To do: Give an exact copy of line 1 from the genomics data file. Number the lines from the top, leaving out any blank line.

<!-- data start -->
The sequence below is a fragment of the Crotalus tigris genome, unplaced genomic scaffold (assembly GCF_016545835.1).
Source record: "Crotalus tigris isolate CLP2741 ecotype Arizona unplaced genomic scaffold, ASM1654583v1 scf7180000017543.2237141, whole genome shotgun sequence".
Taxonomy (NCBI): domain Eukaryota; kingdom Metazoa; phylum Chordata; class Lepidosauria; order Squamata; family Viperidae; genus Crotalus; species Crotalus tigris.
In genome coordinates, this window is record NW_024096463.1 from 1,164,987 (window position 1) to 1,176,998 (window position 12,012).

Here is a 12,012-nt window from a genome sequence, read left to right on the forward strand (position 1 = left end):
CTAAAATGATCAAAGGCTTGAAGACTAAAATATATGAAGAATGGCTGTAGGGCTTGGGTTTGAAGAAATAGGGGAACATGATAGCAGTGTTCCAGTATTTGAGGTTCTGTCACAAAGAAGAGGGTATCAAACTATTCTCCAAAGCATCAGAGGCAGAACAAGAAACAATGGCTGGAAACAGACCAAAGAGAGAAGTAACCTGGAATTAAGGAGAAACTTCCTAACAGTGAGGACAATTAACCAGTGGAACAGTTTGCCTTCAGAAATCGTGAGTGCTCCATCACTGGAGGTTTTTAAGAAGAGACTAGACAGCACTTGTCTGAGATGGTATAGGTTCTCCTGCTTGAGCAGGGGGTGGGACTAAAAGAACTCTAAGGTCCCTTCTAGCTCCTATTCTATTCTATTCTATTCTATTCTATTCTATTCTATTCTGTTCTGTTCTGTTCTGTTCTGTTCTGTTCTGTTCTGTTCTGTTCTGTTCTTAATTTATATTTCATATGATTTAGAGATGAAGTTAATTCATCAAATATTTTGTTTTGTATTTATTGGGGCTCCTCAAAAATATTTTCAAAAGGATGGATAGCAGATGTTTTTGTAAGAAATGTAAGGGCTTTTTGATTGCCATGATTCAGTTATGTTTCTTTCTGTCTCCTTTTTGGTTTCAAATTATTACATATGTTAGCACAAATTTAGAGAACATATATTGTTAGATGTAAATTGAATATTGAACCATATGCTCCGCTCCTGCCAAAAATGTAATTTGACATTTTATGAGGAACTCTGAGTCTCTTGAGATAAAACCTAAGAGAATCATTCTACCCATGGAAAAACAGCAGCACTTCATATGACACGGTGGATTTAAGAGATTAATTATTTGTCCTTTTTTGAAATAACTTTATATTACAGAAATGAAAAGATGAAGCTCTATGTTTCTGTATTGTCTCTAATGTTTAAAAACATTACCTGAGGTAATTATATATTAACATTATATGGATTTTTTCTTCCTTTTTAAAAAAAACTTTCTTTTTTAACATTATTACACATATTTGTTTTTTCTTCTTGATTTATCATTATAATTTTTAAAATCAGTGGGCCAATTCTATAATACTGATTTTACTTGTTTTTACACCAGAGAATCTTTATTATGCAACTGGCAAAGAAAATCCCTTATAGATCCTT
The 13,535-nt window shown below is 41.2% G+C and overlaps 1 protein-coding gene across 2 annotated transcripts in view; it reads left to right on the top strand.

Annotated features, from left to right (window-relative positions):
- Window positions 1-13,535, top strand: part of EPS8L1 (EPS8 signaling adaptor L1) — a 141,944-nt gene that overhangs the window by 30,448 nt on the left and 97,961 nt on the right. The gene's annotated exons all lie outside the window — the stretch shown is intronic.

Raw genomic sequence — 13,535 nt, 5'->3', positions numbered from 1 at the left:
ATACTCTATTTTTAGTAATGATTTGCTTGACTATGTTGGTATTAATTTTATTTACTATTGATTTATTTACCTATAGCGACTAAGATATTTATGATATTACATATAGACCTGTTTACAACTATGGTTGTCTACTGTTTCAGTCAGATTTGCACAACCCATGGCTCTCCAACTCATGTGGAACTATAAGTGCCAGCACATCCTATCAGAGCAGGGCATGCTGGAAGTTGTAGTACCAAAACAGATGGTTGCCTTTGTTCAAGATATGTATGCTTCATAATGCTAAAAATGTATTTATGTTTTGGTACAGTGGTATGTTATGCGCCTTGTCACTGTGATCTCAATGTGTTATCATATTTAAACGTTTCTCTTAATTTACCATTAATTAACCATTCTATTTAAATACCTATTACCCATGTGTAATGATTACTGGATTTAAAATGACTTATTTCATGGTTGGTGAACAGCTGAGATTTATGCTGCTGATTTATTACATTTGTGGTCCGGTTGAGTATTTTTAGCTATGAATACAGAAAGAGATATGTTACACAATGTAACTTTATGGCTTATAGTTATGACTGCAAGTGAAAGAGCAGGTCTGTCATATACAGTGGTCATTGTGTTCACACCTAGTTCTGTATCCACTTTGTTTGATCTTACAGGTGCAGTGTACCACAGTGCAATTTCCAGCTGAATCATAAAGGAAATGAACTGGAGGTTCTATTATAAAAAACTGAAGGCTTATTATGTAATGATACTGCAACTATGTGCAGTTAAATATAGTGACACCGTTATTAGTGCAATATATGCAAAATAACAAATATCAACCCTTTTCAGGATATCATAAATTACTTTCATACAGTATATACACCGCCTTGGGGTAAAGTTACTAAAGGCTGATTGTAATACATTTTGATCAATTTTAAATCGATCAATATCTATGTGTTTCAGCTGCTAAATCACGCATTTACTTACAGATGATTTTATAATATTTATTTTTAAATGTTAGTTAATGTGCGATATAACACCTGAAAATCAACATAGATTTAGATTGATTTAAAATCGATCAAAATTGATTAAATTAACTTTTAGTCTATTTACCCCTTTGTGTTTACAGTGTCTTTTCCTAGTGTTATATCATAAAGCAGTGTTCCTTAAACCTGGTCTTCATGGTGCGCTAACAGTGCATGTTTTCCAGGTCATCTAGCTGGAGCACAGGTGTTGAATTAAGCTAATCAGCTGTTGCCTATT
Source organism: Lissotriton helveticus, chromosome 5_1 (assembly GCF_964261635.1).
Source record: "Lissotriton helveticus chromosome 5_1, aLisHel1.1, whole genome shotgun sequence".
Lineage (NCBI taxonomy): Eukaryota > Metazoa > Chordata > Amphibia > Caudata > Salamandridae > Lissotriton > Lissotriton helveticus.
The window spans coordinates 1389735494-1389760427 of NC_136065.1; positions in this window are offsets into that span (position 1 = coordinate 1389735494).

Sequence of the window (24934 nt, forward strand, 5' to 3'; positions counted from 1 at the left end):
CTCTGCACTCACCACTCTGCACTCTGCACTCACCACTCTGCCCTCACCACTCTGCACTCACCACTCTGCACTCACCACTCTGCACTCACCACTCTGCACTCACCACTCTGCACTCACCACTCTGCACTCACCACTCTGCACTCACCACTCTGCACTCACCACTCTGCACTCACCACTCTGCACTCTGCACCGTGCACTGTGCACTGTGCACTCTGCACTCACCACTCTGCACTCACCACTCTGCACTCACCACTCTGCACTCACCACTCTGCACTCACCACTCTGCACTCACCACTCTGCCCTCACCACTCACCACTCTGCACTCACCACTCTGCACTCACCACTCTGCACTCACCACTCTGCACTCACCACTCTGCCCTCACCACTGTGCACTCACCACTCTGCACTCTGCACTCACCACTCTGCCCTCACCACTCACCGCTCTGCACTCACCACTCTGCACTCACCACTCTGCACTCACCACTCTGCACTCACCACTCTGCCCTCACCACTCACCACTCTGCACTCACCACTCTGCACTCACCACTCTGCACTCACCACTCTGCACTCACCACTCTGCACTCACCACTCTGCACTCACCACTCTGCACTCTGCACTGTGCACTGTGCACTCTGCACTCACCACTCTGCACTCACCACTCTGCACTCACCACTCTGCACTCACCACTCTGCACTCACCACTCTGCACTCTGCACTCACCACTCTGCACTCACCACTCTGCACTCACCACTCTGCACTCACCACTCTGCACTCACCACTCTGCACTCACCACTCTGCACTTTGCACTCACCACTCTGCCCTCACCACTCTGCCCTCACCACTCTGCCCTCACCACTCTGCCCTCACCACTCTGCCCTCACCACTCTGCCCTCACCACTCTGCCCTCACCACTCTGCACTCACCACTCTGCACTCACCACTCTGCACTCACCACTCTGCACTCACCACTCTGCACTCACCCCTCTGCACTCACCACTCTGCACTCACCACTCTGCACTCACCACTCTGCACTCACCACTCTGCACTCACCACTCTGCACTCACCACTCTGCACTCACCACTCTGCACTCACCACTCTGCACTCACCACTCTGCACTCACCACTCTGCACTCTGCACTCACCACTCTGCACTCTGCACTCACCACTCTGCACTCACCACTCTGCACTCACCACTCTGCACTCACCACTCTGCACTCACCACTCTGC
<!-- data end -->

The sequence below is a fragment of the Crotalus tigris genome, unplaced genomic scaffold (assembly GCF_016545835.1).